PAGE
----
Kaspersky Lab experts published a report on malware for Android xHelper. Researchers found out how the Trojan managed to gain a reputation for being “undeletable,” and what exactly provides it with such survival.
XHelper was first spotted by information security experts in the spring of 2019, and the first detailed report on the problem appeared in August, when experts Malwarebytes reported that the malware had already infected 35,000 devices.
In the fall of 2019, a new malware review appeared, already published by Symantec experts, who claimed that the number of infected devices had already exceeded 45,000, and on average xHelper infected 131 new victims per day (about 2,400 new victims per month), most of which were found in India, USA and Russia.
The main source of infections are redirects and suspicious sites that redirect users to pages with Android applications. Such sites instruct the user in detail how to download applications not from Google Play, and the code hidden in the applications ultimately leads to the loading of xHelper.
But the most interesting feature of xHelper is that it behaves differently from most Android malvari. The fact is that even resetting the device to the factory settings is not enough to remove xHelper, and the only option available for victims is a complete flashing of the infected device (which is not always possible).
Moreover, in 2019, experts from Malwarebytes and Symantec were still unable to understand how xHelper “survives” after the above actions. There was no Trojan interference in the operation of system applications and services, and Symantec believed that xHelper was unlikely to be preinstalled on devices out of the box, although the malware actually appears more often on devices of specific brands.
Already in February of this year, Malwarebytes analysts suggested that xHelper somehow exploits the process inside the Google Play Store to initiate reinstallation, and the malware survives resetting to factory settings using special directories that it creates on the device and where it hides its APK. The fact is that, unlike applications, directories and files are saved on the device even after resetting to factory settings. And it was assumed that after the reset, the Google Play Store performs some kind of undefined operation, after which xHelper is reinstalled and reappears in the system.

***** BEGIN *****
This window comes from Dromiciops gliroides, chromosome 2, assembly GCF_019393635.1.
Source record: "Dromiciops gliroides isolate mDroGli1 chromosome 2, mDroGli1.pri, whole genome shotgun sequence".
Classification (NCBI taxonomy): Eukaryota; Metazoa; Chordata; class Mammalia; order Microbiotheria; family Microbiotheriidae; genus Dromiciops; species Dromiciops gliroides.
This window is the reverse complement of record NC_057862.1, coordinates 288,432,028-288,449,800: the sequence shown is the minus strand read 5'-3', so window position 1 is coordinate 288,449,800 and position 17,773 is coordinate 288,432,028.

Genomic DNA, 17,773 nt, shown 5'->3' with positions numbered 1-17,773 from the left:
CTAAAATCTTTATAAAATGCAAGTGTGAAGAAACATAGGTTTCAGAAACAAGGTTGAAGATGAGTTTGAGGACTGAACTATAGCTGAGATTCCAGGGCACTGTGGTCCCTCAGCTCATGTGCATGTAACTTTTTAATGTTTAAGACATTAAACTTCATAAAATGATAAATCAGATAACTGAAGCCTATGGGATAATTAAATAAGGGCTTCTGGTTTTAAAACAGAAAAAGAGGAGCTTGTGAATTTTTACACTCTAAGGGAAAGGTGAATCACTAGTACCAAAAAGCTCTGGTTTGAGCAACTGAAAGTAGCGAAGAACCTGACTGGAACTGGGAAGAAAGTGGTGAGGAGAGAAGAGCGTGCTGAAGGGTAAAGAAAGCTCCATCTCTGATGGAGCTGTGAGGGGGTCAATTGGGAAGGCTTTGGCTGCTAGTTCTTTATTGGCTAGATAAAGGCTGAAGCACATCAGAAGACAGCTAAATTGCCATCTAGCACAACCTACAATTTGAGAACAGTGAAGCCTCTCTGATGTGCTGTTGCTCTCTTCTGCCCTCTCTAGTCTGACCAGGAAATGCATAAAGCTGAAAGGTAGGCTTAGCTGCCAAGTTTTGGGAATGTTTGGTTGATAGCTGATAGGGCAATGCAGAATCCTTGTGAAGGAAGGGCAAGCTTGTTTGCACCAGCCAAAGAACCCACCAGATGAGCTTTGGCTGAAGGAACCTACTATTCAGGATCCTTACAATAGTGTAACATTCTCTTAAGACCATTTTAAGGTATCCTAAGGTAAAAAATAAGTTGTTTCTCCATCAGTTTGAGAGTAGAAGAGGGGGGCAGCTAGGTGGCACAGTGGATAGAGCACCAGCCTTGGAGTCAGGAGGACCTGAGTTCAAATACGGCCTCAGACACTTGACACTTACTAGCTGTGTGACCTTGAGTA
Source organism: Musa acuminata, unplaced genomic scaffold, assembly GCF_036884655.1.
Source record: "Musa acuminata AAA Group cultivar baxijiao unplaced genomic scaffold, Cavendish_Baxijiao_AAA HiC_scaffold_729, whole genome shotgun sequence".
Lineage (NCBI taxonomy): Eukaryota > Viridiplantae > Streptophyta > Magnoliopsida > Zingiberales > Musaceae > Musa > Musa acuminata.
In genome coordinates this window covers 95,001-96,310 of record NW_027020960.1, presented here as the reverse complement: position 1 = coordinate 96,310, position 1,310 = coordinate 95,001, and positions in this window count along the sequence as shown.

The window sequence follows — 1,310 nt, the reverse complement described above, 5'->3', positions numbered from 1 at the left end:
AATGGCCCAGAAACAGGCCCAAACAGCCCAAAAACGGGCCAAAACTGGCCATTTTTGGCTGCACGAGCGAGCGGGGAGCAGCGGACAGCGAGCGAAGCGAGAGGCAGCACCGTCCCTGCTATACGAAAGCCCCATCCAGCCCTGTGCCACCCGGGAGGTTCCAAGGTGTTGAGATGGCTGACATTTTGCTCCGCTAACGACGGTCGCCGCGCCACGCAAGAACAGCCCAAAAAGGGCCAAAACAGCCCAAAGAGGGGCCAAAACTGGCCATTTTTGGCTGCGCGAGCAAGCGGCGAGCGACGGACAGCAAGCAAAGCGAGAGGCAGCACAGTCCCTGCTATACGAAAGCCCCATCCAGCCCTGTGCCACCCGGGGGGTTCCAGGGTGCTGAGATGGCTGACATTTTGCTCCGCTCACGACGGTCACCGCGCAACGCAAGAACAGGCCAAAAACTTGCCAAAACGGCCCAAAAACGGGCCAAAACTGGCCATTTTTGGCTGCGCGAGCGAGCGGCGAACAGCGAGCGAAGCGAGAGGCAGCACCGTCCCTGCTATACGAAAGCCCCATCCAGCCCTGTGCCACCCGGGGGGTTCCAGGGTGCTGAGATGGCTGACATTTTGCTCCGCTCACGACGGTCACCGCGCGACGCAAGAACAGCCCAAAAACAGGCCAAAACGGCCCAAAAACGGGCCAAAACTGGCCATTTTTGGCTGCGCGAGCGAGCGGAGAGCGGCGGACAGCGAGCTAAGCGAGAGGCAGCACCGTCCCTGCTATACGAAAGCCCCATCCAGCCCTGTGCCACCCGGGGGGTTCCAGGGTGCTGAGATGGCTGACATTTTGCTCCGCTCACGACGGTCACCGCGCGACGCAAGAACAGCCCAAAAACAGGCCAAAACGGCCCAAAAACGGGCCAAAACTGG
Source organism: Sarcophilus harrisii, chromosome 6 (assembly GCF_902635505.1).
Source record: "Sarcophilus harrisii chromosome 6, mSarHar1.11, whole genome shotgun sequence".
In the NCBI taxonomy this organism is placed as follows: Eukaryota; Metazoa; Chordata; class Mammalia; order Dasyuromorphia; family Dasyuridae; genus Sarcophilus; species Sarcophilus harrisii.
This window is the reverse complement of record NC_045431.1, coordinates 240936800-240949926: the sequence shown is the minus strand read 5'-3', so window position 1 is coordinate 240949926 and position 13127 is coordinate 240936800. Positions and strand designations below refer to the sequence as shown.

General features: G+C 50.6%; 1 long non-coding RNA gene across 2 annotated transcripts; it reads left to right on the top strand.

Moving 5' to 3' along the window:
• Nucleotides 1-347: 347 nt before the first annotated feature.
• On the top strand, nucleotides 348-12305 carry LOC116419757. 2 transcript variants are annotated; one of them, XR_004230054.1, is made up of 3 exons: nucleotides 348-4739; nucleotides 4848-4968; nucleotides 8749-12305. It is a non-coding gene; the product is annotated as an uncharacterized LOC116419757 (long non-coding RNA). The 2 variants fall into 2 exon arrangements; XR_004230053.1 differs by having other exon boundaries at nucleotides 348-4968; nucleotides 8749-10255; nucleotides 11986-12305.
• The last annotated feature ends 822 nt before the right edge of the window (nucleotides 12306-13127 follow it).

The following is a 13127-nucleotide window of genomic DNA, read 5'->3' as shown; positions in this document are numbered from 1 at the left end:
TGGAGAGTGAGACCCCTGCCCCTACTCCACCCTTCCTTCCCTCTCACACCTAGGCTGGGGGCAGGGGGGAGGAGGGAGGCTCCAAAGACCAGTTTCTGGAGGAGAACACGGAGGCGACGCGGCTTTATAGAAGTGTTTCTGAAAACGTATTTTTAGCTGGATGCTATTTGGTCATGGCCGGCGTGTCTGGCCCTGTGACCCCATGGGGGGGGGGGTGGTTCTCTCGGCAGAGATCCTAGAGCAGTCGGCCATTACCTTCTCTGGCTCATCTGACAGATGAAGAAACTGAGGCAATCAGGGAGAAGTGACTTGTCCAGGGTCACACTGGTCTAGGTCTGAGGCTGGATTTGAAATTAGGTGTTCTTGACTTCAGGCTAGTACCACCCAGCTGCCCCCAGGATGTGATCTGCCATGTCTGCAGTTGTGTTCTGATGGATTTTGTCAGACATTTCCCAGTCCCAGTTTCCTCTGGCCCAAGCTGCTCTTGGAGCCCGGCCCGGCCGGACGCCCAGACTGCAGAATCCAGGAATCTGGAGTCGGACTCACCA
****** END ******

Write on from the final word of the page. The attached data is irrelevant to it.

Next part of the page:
xHelper and the Nesting Doll from Trojans
Now dedicated to xHelper report Kaspersky Lab experts have published. They note that the activity of the malvari is still not declining, and they report good news: experts found out how the xHelper authors provided their offspring with almost unprecedented survival.
Analysts write that the Trojan, as a rule, disguises itself as a popular application for cleaning and accelerating the work of a smartphone, but in reality does not carry any useful functionality: after installation, such a “cleaner” simply disappears, and it can not be found either on the main screen or in the menu programs. You can see it only by looking at the list of installed applications in the system settings.
The xHelper payload is encrypted in the /assets/firehelper.jar file, and since its encryption has not changed from version to version, experts decrypted it without difficulty. The main function of the payload is to send information about the victim’s phone (android_id, manufacturer, model, firmware version and so on) to the address of the attackers: https: //lp.cooktracking (.) Com / v1 / ls / get and downloading the following malicious module – Trojan-Dropper.AndroidOS.Agent.of.
This malware, in turn, decrypts and launches its own payload, using the native library that comes with it – this approach makes it difficult to analyze the module. At this stage, the next dropper is decrypted and launched – Trojan-Dropper.AndroidOS.Helper.b. He, in turn, launches the Trojan-Downloader.AndroidOS.Leech.p malware, which is responsible for further infection of the device.